I recommend you use a GC, BUT you buy the materials, not the contractors. This gives you better control over cost and quality. The proposal will always say XYZ brand or equivalent, and the equivalent never is, BUT you pay the same.

              Remenber, you are dealing with, Flooring, Carpentry, Plumbing, Electrical, Sheetrocking, Tile, etc. These are not all one trade. Be particularly careful about who will tape your sheetrock. I just spent $1500 to retape and repaint a 175 sq ft room that the builder rocked and taped, but did a poor job of taping. It all showed through the $130 per gallon paint my wife had chosen. Do it right, do it once, don't cut corners, a kitchen is something you'll ive with for a long time and uses constantly.

              1. re: bagelman01

                The GC on my renovation projects was also a master carpenter and was part of the work crew every day. I was there every day so any time a decision needed to be made there wasn't time wasted waiting. He worked by the hour without a contract and it was great for both of us, but finding someone you can trust is the most difficult part. If I had to start a major project without my GC, I would focus on finding someone with incredible references--which I would check--as well as a project or two I could take a look at.

                1. re: bagelman01

                  "Do it right, do it once, don't cut corners, a kitchen is something you'll live with for a long time and uses constantly." As a kitchen designer, I 100% agree with this statement!

                  My best advice would be to find a kitchen designer who likes to cook. They will have a totally different perspective than someone who is trying to fill your space with items on which they earn commission. I would also advise using a kitchen designer, rather than having a builder or even an architect design your kitchen. Kitchen designers know when you're just shopping a design around to a million places to get the lowest price, and won't spend as much time on your project. I would definitely caution you against being your own GC. Timing is everything in this position, and you wouldn't believe the work that goes on behind the scenes to make sure each element arrives at the correct time, has a place to be stored until it is needed, and scheduling the correct tradespeople to install various elements. If you are OK living without a functioning kitchen for quite a length of time, you like talking on the phone, you have large amounts of spare time, and you have a large climate-controlled space for cabinets/appliances/tile/etc., maybe it's a good idea to save a couple bucks and be your own GC. Quite often costly mistakes by homeowners acting as their own GC outweigh any savings they might have had by doing it themselves.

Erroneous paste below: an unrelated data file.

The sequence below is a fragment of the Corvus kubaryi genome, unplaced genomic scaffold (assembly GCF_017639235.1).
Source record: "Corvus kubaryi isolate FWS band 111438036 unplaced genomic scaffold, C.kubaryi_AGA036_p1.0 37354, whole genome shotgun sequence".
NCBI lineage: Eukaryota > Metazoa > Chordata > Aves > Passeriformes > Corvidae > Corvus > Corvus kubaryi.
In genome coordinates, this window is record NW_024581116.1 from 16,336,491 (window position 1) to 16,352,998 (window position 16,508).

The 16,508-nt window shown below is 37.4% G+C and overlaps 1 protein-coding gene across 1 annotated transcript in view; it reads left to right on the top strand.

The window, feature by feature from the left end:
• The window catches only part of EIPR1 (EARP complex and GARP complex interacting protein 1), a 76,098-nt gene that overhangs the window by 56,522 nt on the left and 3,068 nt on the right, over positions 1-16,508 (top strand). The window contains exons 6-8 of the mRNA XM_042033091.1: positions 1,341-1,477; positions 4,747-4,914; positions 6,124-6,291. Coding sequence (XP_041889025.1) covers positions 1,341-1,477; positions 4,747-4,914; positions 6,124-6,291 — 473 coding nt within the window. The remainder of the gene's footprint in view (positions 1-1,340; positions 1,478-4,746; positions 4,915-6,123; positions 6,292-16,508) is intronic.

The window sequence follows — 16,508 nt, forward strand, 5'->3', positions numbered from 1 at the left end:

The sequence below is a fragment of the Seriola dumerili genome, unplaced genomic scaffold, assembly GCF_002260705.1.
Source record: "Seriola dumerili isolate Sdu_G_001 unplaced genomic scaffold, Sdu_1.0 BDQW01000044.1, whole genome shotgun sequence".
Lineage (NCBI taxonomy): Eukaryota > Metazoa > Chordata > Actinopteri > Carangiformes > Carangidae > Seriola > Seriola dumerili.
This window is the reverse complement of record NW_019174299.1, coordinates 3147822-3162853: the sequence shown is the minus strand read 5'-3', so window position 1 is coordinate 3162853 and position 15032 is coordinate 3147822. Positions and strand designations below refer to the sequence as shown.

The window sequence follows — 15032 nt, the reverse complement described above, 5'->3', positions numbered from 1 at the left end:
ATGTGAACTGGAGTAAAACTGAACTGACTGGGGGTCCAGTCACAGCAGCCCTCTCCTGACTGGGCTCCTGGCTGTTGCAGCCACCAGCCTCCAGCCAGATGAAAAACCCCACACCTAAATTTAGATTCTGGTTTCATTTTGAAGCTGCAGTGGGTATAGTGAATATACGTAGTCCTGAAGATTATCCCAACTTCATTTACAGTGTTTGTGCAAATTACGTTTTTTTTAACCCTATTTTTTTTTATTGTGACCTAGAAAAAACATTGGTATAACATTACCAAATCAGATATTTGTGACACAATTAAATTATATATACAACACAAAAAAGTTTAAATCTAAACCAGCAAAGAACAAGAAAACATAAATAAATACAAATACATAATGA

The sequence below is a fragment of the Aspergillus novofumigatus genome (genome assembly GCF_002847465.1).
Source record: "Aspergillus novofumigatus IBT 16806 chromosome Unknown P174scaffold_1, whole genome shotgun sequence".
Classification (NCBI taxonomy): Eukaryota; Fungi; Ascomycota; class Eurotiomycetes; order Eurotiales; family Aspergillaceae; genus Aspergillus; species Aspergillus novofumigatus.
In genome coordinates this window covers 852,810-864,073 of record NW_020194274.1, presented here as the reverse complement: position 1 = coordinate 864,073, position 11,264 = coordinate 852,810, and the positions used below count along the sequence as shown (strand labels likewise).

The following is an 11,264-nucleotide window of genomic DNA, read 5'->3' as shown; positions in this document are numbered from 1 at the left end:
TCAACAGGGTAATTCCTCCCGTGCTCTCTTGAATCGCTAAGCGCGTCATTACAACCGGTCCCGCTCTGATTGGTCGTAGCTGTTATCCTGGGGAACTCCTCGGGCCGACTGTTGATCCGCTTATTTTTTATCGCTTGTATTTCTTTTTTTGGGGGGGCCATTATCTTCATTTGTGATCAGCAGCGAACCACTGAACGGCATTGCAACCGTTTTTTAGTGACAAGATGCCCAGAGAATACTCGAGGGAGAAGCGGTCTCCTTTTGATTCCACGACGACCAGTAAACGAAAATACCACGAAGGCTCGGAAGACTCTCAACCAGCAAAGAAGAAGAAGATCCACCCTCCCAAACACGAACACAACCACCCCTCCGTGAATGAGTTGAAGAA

Some design advice from a 4th-generation kitchen designer who loves to cook: :)

                  - Don't get trapped in the "work triangle" theory of design. This was ideal for a time when the kitchen was a space where the wife/mother did all of the cooking and meal prep, but isn't always ideal in today's kitchens where entertaining, multiple chefs/helpers working, homework, computer use, etc. happens.

                  - If you use your kitchen quite often, think beyond the buzz words and trends like granite and stainless steel. Natural stone may be beautiful for a countertop in a powder room, but the maintenance involved with it makes it not my number 1 choice for kitchens. I love quartz countertops as well as solid surface (like Corian) because they are non-porous. I prefer integrated appliances with wood panels to match the cabinetry rather than a full stainless refrigerator and dishwasher because it is nearly impossible to keep those two stainless steel appliances looking great all the time if you cook often.

                  - If you use a lot of fresh produce, consider a refrigerator with dual compressors (like Sub-Zero), because they do not swap air back and forth from the freezer to refrigerator, which helps your food last much longer and taste better.

                  - Stick with neutral/classic colors on the more expensive items in the kitchen (cabinets, countertops, appliances, flooring), and bring in color with accessories, textiles, and wall color. This will keep your kitchen from looking "SO 2012!" in 10 or 15 years.

                  - Always have the flooring installed BEFORE the cabinets and countertops. If you replace the flooring after the cabinets, or build on top of the flooring you already have, you will have serious issues when your dishwasher needs service because you won't be able to pull it out. The same goes for the refrigerator.